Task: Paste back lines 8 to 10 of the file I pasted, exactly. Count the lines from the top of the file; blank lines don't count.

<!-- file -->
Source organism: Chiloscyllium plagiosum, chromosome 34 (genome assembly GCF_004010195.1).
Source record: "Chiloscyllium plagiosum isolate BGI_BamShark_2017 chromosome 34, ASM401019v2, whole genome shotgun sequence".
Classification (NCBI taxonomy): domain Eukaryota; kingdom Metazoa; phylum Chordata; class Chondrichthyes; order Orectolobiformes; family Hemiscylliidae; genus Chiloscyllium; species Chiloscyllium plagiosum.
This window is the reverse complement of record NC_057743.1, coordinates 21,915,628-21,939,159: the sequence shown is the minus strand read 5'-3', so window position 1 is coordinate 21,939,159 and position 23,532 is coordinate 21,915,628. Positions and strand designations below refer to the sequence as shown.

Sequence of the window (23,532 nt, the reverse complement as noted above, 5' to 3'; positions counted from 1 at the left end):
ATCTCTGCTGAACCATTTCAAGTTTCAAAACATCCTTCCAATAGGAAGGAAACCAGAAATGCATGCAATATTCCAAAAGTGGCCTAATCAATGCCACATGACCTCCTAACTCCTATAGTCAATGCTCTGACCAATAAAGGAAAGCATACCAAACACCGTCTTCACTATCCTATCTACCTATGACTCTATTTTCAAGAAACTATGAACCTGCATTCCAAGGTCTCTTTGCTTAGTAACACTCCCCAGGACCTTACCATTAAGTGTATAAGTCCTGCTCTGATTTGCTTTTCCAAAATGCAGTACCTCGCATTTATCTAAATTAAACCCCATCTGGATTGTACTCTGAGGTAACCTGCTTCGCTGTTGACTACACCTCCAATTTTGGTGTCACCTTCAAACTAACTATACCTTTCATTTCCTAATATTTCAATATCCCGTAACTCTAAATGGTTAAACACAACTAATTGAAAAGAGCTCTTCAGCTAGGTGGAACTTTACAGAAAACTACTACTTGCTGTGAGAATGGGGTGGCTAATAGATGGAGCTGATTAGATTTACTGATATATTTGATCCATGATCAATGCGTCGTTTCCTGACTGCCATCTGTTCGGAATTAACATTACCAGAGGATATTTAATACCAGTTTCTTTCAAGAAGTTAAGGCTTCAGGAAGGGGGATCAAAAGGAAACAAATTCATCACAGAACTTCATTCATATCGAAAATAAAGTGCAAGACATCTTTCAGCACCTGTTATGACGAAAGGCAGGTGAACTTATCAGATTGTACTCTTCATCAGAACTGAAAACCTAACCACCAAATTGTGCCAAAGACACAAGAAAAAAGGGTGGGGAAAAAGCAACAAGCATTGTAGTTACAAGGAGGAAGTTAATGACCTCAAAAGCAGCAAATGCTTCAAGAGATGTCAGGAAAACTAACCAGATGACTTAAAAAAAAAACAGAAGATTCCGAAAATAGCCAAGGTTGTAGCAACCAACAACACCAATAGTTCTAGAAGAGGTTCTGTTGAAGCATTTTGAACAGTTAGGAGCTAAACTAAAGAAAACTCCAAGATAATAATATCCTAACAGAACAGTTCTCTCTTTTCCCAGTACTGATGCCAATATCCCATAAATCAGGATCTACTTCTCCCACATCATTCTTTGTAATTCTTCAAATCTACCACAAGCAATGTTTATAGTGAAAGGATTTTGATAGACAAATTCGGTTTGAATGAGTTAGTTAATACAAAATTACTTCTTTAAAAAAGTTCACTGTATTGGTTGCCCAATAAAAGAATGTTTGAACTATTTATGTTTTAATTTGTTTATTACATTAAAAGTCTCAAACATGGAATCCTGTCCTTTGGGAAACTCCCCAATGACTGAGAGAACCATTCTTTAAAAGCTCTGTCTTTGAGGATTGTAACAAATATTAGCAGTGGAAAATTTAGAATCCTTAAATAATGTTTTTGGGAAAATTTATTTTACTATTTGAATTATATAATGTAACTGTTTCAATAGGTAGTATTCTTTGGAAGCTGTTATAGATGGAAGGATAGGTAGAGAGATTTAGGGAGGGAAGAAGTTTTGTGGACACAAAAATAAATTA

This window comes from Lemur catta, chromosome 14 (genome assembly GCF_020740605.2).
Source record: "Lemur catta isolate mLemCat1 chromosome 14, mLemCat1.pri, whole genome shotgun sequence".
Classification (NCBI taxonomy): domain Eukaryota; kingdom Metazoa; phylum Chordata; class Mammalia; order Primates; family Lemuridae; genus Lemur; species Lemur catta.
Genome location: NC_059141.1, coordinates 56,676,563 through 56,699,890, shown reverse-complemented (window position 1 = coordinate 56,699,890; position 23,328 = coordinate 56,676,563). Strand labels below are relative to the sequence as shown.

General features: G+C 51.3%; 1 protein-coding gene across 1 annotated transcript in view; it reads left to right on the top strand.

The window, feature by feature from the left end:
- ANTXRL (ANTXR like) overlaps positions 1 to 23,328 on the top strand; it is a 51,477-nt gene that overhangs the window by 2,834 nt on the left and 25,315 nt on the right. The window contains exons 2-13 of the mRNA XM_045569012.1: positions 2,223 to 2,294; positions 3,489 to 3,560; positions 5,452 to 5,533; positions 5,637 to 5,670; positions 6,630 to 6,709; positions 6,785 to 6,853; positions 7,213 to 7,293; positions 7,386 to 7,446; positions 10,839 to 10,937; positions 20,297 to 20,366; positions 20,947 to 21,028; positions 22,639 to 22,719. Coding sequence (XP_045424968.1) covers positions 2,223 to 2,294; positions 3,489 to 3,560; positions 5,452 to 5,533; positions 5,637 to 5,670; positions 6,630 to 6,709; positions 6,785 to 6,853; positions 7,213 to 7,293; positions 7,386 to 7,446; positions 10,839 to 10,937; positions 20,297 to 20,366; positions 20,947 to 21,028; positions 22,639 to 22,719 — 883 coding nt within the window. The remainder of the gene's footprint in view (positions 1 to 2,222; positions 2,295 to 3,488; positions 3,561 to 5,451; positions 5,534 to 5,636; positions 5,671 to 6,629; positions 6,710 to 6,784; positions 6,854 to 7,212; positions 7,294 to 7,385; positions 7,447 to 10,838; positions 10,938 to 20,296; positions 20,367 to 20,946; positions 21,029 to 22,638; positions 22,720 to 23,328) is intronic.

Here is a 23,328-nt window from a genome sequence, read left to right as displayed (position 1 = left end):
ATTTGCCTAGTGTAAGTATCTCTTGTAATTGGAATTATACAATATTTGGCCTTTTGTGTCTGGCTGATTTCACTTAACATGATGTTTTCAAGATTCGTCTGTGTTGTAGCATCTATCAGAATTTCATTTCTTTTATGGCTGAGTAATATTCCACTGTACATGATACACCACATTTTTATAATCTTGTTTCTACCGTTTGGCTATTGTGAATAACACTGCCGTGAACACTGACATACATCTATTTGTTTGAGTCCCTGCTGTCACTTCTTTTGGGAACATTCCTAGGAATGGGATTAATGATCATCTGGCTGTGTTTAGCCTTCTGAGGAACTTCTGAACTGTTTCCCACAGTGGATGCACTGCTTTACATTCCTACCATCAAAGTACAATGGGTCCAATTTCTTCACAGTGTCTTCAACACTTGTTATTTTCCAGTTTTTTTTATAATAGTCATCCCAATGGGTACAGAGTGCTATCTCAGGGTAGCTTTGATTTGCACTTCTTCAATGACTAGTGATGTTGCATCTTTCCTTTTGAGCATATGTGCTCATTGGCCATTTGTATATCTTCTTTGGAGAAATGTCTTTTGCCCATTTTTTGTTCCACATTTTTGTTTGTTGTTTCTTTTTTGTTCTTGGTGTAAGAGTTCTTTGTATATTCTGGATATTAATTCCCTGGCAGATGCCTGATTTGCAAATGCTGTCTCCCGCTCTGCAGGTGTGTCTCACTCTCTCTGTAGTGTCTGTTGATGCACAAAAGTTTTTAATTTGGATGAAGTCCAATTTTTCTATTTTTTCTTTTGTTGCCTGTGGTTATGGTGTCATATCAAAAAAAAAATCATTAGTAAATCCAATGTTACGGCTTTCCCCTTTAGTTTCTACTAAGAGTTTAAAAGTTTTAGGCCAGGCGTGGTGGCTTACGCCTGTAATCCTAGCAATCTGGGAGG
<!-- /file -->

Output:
Source record: "Lemur catta isolate mLemCat1 chromosome 14, mLemCat1.pri, whole genome shotgun sequence".
Classification (NCBI taxonomy): domain Eukaryota; kingdom Metazoa; phylum Chordata; class Mammalia; order Primates; family Lemuridae; genus Lemur; species Lemur catta.
Genome location: NC_059141.1, coordinates 56,676,563 through 56,699,890, shown reverse-complemented (window position 1 = coordinate 56,699,890; position 23,328 = coordinate 56,676,563). Strand labels below are relative to the sequence as shown.